If this is the end, at least it’ll be flashy. I thought, springing into the air for one last try at the beast. Landing on its head (very much a miracle), I tried digging my sword into the creature’s skull… only for my sword to snap in two in an instant. I stared at the hilt and burst into laughter.
“It might as well have been made of glass.” I said to myself before the dragon flung me off its head. I steadied myself in the air and created a jump board for myself with magic, taking me safely back onto the mountain so that I could face my doom on my feet. The dragon hurled itself, jaws opened wide, with unbelievable speed. Time seemed to slow down, to a near stop—I could count every scale and wrinkle on the dragon’s skin, every tooth, every shimmering light in the virtual sky. I even noticed a little flower growing on the rock-bird I was standing on—it was the same blue as someone’s eyes. Out of everything I could think about as I was about to die, I was glad it was him. There were a million things I’d tell him if I could see him again.
“Thank you, Adam.” I said with a smile on my face, the dragon’s roar consuming my world.
“I haven’t done anything yet.” He said, the snarky brat that he was. A burst of light and fire crackled above the dragon, drawing its roar, and its advance toward me, to an abrupt halt. From behind me, two lights shone, followed by streams of magical energy, coalescing into an arrow that pierced the dragon’s chest. That got it mad.
Lucy and Teo patted my back, before Teo sent the dragon spiraling down his avant-garde worlds, shifting the dragon into a wireframe model, then a 2D sprite, then a stick figure, then a horrible blend of all of the above.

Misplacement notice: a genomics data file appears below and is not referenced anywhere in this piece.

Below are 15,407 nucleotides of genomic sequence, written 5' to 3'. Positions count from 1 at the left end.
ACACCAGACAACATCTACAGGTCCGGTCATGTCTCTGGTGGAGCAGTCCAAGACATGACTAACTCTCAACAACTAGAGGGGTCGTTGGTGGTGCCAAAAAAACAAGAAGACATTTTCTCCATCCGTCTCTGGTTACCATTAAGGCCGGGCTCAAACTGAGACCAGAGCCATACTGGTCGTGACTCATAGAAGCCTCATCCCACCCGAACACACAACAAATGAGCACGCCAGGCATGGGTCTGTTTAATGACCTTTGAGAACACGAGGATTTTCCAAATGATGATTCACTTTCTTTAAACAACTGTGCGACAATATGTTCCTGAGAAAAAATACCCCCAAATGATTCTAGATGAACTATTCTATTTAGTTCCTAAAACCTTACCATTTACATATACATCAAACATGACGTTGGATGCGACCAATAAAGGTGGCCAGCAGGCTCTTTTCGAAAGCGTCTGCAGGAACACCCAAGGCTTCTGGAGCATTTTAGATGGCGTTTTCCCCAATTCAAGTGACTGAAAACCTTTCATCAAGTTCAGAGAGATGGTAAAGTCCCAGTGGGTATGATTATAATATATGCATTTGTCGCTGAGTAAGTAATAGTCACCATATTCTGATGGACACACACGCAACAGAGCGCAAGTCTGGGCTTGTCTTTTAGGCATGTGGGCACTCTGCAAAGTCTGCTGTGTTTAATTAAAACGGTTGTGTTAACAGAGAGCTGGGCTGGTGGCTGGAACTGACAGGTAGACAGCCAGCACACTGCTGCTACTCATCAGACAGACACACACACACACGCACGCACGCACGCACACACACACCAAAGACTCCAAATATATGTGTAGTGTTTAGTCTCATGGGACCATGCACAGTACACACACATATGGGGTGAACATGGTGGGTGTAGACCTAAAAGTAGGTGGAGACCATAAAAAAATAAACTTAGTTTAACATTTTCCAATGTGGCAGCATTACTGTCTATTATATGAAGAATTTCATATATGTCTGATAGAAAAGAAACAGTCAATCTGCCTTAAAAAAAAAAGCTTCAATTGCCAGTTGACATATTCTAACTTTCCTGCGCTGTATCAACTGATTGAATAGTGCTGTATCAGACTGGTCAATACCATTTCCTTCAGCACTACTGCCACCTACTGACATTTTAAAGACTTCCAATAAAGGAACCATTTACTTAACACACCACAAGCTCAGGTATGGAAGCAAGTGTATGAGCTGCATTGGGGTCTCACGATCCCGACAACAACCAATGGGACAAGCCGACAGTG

Lucy’s turn—the dragon faced three gates. It chose the leftmost one and shrunk to half its size, leaving it an easy target for our team leader—who amassed a colossal ball of energy and hurled it at the beast, charring it into a shriveled shadow of itself. It landed at my feet, struggling to stand. My teammates looked at me expectantly.
“Care to do the honors?” Lucy said. I picked up the jagged remains of my sword and sliced into the beast, beheading it. The dragon’s withered body disintegrated into black ash, and thus, it was gone. The world of Alpha was free from its tyranny.
“Kai?” I felt Teo’s arm around my shoulder. Lucy had her camera out, but seemed to decide against a picture, making the camera disappear and standing off with her hand clasped together. Adam stood in front of me, but I couldn’t see him—my head was down and my eyes were filled with tears.
“I’m sorry.” I choked out. Adam stepped toward me and craned his neck to the side to look at me and smile.
“What’re you sorry about? We’re sorry we took so long to find you.” I shook my head.
“I broke my promise to myself to protect you. You were all just stepping stones to me so I could win, then I hid behind you as you faced danger and you’ve suffered because of me.”
“We know, but that doesn’t matter anymore. We’re together again.” I pulled him in and hugged him, warm and tight. Adam laughed, though I heard tears in his voice too. Teo and Lucy joined us, and for the first time since I’d been banished, I felt happy and alive.